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Interview with Scott Totzke, VP of Global Security Group for Research in Motion

By Kevin Michaluk on 4 May 2010 12:52 pm EDT
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One of the big highlights at WES 2010 for me personally was the sit-down time I had with senior level management at RIM. Everybody we had the opportunity to speak to had a passion for BlackBerry and knew their areas of expertise inside and out. For a couple of these interviews we were even able to fire up the CrackBerry.tv camera so we could bring you back the highlights in video!

The name BlackBerry is synonymous with security, so it was awesome to sit down with Scott Totzke, VP of the Global Security Group for RIM, and learn more about RIM's holistic approach to security. Scott also took the opportunity in speaking to CrackBerry readers to throw out some security tips that all BlackBerry owners should pay attention to (set a device password!!!!). Apologies in advance for the little bit of radio interference static that shows up towards the end of the interview... as you can imagine, it's hard to avoid that at an event like WES with BlackBerrys everywhere. We hope you enjoy the piece. HUGE thanks go to RIM and Scott for taking the time to talk to CrackBerry.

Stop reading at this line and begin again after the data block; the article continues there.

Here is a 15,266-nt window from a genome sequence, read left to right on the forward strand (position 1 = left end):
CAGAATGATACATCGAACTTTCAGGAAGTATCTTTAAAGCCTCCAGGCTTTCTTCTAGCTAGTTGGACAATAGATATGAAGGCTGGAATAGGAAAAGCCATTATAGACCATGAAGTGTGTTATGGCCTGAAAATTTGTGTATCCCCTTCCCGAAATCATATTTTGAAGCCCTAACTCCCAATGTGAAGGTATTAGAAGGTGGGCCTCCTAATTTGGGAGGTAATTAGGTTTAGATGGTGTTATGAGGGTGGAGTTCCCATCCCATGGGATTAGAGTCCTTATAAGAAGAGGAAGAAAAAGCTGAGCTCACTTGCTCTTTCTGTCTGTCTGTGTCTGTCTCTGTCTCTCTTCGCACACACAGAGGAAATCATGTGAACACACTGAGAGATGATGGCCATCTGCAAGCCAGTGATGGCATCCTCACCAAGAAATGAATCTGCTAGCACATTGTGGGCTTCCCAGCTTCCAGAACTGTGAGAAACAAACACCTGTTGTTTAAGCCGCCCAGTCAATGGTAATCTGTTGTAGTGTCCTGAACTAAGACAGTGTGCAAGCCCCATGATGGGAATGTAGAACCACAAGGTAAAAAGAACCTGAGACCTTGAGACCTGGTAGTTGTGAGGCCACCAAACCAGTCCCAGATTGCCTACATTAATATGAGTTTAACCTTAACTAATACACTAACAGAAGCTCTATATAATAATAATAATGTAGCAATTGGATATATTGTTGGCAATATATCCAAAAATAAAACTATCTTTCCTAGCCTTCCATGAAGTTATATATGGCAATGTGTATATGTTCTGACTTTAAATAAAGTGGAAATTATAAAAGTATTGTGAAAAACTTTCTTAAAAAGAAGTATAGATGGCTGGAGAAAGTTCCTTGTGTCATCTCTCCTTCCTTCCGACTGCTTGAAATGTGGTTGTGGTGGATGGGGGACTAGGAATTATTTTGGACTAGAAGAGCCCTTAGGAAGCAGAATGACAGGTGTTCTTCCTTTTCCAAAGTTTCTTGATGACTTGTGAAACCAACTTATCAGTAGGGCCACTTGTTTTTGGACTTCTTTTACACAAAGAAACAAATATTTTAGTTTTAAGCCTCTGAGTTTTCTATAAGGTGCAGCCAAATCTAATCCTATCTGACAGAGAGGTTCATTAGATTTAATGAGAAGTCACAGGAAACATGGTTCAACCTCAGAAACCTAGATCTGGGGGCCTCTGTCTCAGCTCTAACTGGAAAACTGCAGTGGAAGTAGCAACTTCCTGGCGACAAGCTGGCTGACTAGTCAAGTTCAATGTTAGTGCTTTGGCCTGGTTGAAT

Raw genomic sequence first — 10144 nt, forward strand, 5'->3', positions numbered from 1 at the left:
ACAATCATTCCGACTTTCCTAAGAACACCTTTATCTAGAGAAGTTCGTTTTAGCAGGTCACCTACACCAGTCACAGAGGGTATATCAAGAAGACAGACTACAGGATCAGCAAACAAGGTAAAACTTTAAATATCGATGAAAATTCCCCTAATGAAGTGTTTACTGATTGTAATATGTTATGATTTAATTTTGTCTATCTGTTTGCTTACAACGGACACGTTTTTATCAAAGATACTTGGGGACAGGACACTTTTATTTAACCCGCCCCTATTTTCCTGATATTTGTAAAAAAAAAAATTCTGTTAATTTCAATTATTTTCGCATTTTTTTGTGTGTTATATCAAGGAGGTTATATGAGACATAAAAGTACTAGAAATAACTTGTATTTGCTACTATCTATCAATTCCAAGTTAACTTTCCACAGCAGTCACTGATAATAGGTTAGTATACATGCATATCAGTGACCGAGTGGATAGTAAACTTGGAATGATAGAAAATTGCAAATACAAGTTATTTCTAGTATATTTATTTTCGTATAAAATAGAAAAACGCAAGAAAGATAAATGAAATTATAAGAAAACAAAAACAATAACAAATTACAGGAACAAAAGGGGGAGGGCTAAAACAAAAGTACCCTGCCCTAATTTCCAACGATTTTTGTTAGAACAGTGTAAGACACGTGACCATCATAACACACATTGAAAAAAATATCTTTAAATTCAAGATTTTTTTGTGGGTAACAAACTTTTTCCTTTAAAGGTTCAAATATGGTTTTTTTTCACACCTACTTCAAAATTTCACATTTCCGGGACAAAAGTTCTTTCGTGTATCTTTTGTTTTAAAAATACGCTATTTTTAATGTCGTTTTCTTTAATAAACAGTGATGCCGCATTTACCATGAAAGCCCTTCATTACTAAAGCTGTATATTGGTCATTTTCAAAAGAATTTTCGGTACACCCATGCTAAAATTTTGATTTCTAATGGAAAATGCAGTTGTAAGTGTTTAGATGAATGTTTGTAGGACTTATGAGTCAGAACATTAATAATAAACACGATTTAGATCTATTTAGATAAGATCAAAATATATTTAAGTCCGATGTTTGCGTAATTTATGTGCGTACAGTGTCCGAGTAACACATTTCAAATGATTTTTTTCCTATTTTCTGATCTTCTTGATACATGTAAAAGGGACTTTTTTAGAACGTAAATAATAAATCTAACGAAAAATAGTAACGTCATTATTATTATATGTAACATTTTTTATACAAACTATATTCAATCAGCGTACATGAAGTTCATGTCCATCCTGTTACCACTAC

Reader comments

Interview with Scott Totzke, VP of Global Security Group for Research in Motion

19 Comments

i thought breaker was the best app on BB... apps really are blah on BB's. limits app space prevents anything good from being built.

sorry consumers do not care about security. people by a blackberry because at keyboard for easy texting. RIM/BB can preach about security all they want but the everyday non business user does not care about security cause they're not doing anything all that important othere than texting, email, calls.

The point is that this is Crackberry. A consumer oriented site for bb users. Users who care so much about security are not hanging out here. The people here are mostly of the consumer variety and they want more. If all you care about is security then go hang at bbforums.com and see how much fun that is.